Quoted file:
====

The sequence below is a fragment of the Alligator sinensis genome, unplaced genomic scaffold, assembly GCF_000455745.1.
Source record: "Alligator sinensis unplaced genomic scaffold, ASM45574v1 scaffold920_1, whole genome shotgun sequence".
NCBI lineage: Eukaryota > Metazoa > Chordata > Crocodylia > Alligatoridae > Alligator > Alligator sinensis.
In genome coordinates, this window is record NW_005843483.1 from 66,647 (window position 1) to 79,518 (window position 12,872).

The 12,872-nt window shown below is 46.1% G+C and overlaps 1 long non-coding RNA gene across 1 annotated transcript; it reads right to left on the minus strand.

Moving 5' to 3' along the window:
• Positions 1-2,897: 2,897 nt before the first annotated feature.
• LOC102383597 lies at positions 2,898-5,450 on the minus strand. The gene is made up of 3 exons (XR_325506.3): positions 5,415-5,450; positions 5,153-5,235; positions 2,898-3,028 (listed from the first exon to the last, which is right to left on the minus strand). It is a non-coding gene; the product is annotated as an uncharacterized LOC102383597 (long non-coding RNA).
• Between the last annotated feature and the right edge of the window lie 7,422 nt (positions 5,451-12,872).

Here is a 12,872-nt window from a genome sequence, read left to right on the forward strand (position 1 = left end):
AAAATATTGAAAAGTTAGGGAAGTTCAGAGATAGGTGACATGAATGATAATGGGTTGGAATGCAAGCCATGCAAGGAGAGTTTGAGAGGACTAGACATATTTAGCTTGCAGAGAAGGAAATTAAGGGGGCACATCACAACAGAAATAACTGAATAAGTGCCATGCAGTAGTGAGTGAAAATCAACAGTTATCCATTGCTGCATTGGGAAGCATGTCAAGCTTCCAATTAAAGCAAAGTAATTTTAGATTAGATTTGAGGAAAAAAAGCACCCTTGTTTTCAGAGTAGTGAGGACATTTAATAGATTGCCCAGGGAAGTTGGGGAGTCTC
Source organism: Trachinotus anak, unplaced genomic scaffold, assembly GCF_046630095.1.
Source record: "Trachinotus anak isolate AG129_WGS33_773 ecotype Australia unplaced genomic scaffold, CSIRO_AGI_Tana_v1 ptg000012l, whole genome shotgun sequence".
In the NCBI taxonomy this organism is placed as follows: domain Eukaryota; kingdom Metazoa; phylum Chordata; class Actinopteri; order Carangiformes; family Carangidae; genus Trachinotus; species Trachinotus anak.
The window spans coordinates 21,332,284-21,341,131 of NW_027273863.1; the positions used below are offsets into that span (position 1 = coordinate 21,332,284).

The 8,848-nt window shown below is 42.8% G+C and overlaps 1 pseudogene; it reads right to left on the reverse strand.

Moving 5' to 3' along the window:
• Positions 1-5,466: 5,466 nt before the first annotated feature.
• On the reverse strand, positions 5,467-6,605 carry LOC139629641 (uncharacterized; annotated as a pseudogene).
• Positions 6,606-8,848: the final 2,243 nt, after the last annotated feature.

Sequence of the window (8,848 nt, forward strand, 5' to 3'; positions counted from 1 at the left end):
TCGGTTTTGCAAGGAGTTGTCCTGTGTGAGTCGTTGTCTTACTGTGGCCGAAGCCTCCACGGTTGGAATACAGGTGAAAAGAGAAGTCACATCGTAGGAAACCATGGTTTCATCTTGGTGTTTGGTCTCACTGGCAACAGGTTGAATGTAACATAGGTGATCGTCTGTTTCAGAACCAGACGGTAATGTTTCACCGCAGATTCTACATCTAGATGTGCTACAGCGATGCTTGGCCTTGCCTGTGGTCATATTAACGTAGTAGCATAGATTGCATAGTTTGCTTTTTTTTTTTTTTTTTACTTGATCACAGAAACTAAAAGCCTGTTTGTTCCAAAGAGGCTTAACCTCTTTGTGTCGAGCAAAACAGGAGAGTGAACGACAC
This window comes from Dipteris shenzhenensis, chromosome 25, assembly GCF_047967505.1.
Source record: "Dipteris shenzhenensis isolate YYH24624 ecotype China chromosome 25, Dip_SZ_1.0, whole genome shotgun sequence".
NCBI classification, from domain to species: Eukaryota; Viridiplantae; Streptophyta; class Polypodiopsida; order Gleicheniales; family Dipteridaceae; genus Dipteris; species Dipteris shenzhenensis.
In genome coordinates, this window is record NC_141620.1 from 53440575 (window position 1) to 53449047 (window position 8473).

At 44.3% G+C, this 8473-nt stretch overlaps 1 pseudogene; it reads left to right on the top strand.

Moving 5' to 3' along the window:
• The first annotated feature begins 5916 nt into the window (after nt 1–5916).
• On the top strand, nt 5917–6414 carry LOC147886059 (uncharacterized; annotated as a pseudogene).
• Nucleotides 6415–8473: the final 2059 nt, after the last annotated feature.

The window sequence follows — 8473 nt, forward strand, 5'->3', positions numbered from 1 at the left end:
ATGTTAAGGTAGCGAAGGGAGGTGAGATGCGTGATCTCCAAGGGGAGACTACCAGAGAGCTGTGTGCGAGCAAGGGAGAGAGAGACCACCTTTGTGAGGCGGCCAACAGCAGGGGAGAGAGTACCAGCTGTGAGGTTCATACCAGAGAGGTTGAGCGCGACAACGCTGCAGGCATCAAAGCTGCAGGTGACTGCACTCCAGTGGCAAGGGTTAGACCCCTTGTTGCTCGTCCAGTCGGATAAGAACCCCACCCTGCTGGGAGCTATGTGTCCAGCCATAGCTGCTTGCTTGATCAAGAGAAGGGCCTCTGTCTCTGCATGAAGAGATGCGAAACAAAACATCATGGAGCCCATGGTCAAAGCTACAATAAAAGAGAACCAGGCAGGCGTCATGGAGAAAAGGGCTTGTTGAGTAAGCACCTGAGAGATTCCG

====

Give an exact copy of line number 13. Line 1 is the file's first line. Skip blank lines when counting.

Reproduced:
Source record: "Trachinotus anak isolate AG129_WGS33_773 ecotype Australia unplaced genomic scaffold, CSIRO_AGI_Tana_v1 ptg000012l, whole genome shotgun sequence".